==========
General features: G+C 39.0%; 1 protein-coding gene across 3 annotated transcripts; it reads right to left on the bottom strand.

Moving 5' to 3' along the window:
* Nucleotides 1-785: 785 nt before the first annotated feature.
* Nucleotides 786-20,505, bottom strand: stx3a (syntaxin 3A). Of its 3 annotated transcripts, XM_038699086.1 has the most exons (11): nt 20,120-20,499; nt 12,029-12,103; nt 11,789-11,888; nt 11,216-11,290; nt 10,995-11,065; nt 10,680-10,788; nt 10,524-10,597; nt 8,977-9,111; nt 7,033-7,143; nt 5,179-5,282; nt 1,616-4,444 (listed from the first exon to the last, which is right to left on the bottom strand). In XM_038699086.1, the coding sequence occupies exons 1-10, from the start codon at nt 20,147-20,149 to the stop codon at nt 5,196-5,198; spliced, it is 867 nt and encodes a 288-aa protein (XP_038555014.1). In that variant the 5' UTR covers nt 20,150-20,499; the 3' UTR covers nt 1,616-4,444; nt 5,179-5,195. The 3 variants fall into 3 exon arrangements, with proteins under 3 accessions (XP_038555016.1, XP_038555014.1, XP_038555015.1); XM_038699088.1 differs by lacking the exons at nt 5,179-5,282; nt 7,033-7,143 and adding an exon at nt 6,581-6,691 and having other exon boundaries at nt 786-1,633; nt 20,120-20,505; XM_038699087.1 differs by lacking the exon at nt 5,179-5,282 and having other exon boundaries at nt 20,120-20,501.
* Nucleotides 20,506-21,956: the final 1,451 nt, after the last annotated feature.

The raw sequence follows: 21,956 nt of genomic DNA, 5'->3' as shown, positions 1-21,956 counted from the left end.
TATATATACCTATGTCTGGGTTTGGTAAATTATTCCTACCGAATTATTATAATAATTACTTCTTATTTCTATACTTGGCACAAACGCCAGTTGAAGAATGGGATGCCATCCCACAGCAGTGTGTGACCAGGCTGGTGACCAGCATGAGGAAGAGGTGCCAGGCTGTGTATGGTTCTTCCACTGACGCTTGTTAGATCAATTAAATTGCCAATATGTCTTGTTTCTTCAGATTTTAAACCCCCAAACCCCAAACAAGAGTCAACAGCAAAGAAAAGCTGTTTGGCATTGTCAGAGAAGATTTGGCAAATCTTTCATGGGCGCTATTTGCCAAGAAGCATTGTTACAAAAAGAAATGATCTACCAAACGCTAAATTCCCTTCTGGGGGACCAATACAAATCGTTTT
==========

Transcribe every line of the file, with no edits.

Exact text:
General features: G+C 39.0%; 1 protein-coding gene across 3 annotated transcripts; it reads right to left on the bottom strand.

Moving 5' to 3' along the window:
* Nucleotides 1-785: 785 nt before the first annotated feature.
* Nucleotides 786-20,505, bottom strand: stx3a (syntaxin 3A). Of its 3 annotated transcripts, XM_038699086.1 has the most exons (11): nt 20,120-20,499; nt 12,029-12,103; nt 11,789-11,888; nt 11,216-11,290; nt 10,995-11,065; nt 10,680-10,788; nt 10,524-10,597; nt 8,977-9,111; nt 7,033-7,143; nt 5,179-5,282; nt 1,616-4,444 (listed from the first exon to the last, which is right to left on the bottom strand). In XM_038699086.1, the coding sequence occupies exons 1-10, from the start codon at nt 20,147-20,149 to the stop codon at nt 5,196-5,198; spliced, it is 867 nt and encodes a 288-aa protein (XP_038555014.1). In that variant the 5' UTR covers nt 20,150-20,499; the 3' UTR covers nt 1,616-4,444; nt 5,179-5,195. The 3 variants fall into 3 exon arrangements, with proteins under 3 accessions (XP_038555016.1, XP_038555014.1, XP_038555015.1); XM_038699088.1 differs by lacking the exons at nt 5,179-5,282; nt 7,033-7,143 and adding an exon at nt 6,581-6,691 and having other exon boundaries at nt 786-1,633; nt 20,120-20,505; XM_038699087.1 differs by lacking the exon at nt 5,179-5,282 and having other exon boundaries at nt 20,120-20,501.
* Nucleotides 20,506-21,956: the final 1,451 nt, after the last annotated feature.

The raw sequence follows: 21,956 nt of genomic DNA, 5'->3' as shown, positions 1-21,956 counted from the left end.
TATATATACCTATGTCTGGGTTTGGTAAATTATTCCTACCGAATTATTATAATAATTACTTCTTATTTCTATACTTGGCACAAACGCCAGTTGAAGAATGGGATGCCATCCCACAGCAGTGTGTGACCAGGCTGGTGACCAGCATGAGGAAGAGGTGCCAGGCTGTGTATGGTTCTTCCACTGACGCTTGTTAGATCAATTAAATTGCCAATATGTCTTGTTTCTTCAGATTTTAAACCCCCAAACCCCAAACAAGAGTCAACAGCAAAGAAAAGCTGTTTGGCATTGTCAGAGAAGATTTGGCAAATCTTTCATGGGCGCTATTTGCCAAGAAGCATTGTTACAAAAAGAAATGATCTACCAAACGCTAAATTCCCTTCTGGGGGACCAATACAAATCGTTTT